Tarot Readings: The New Paradigm

Tarot Readings: The New Paradigm introduces Jennifer Reynolds' new system of definitions and card combinations for reading the cards. The reference book is also illustrated with images from the Robin Wood Tarot.

By Jennifer Reynolds · Book - 220 pages · Self Published

Review by Lori Lytle

In Tarot Readings: The New Paradigm, author Jennifer Reynolds introduces her “innovative and unique perspective in regards to the Tarot”, a system of definitions and card combinations that, in her experience, can take a reader’s skill to a whole new level, and provide a greater degree of accuracy and wider scope of information.

The book begins with an introduction that discusses the author’s philosophy concerning Tarot, how the cards work and best practices when reading for others. Much of what Reynolds says in this introduction resonates with me. She explains that there is a lot more going on during a reading than just spouting off a memorized set of definitions for the cards, rather there is a shift into a different level of consciousness than everyday awareness, a focus of intention and a tapping into the universal mind. She emphasizes that it is necessary to study the cards and the concepts they represent, and eventually the symbols contained within will begin to function from the reader’s higher/subconscious mind.

Reynolds goes on to talk about the content of the book, which is “unique in scope and nature”, and “will change the way we understand and read Tarot”. At the end of the introduction, I felt intrigued but I wished for further information about the nature of this new system, how the author came to create it, how it works, but an in-depth discussion was not included.

The rest of the book consists of reference materials in several sections, all illustrated with images from the Robin Wood Tarot (compatible with the RWS Tarot):

Simple Phrases – keywords for each card.

Medical Assignments – The author assigns medical issues to certain cards. Although Reynolds urges readers to remember that Tarot cannot take the place of professional medical treatment, and that a reader cannot legally diagnose or give medical advice without a license, this section still made me feel somewhat uncomfortable. Personally, I don’t usually include medical information in a reading, but that is just my own preference.

Definitions – This section provides longer explanations for each card, mainly in the form of keywords and phrases, for both upright and reversed positions. I found Reynolds’ definitions to be well thought out, useful and clear. This section contains a great deal of information and is a valuable resource for study.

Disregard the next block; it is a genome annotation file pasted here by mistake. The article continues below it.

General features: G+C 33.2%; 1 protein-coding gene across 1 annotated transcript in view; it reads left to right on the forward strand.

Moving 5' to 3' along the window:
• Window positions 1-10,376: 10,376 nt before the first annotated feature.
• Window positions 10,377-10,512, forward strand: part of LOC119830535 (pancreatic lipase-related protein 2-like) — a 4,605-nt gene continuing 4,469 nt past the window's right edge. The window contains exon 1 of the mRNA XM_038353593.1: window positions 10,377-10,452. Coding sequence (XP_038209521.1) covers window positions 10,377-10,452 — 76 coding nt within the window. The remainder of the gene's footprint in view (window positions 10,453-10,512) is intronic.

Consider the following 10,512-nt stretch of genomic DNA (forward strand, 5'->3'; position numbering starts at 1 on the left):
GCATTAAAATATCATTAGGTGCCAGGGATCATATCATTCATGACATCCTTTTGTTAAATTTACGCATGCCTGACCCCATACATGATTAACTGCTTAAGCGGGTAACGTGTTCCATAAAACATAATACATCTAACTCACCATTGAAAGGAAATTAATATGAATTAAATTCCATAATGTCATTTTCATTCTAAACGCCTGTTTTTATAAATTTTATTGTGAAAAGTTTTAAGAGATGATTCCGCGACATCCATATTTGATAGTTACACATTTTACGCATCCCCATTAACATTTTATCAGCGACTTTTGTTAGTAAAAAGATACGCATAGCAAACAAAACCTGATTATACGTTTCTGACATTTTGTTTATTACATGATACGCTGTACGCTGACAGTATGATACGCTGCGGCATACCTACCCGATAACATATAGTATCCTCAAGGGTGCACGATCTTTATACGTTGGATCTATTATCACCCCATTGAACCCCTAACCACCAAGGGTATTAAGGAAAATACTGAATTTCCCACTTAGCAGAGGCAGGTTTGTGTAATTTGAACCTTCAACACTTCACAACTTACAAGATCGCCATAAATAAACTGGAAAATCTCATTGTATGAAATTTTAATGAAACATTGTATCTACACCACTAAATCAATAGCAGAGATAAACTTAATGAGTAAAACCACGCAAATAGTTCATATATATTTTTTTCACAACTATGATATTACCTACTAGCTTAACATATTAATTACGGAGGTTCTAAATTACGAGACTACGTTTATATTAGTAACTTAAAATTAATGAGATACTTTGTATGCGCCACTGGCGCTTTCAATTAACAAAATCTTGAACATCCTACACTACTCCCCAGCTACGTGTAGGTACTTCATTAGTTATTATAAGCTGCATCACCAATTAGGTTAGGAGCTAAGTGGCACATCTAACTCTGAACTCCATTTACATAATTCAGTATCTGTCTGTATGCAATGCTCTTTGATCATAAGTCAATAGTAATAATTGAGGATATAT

Two Card and Three Card combinations – Reynolds formulated a wide variety of pairings of cards with very specific and practical meanings, but there is no explanation of how she came to these create these combinations, and no easily searchable index. Although this is a useful reference book I found it difficult to look up a card combination when I was trying out the system.

Quiz – A 70 question quiz with answers included to test the reader’s knowledge.

Jennifer Reynolds has produced an extensive and practical reference guide containing an in-depth exploration of Tarot definitions, and I like her take on what the Tarot can do, but I have to admit that I just couldn’t see the “unique and innovative perspective” that was promised. I intend to continue to try out her system, and perhaps more will be revealed to me through time and use. Although I would have liked further detail into the nature of her new system and an easy to use index, I would recommend this book as a useful reference for the student of Tarot.

Note: After reading my review, Ms. Reynolds kindly contacted me and we discussed the comments I had made, particularly my feeling that her book had a great deal of useful material but I found no easy way to access it. Since that time, I'm happy to report that she has added an extensive index to the book which makes her system much easier to implement. She also added a chapter called "How to Use the Book", which gives further explanation and instruction, and provides insight into how the book came to be. Ms. Reynolds uses this chapter to expand upon why and how she does health readings, including an astonishing example of how her cards prompted someone to see a doctor, which saved their life. Lastly, she changed the name of the book to, "Tarot Readings: Book of Combinations" which I feel illustrates the purpose and theme in a much clearer way. I recommend taking a second look at this work, now expanded and easy to use.

Lori Lytle is a professional Tarot reader based in Toronto, Canada and the founder of Inner Goddess Tarot. Her email and in-person readings focus on empowerment and personal growth. Visit her website and blog at innergoddesstarot.com.

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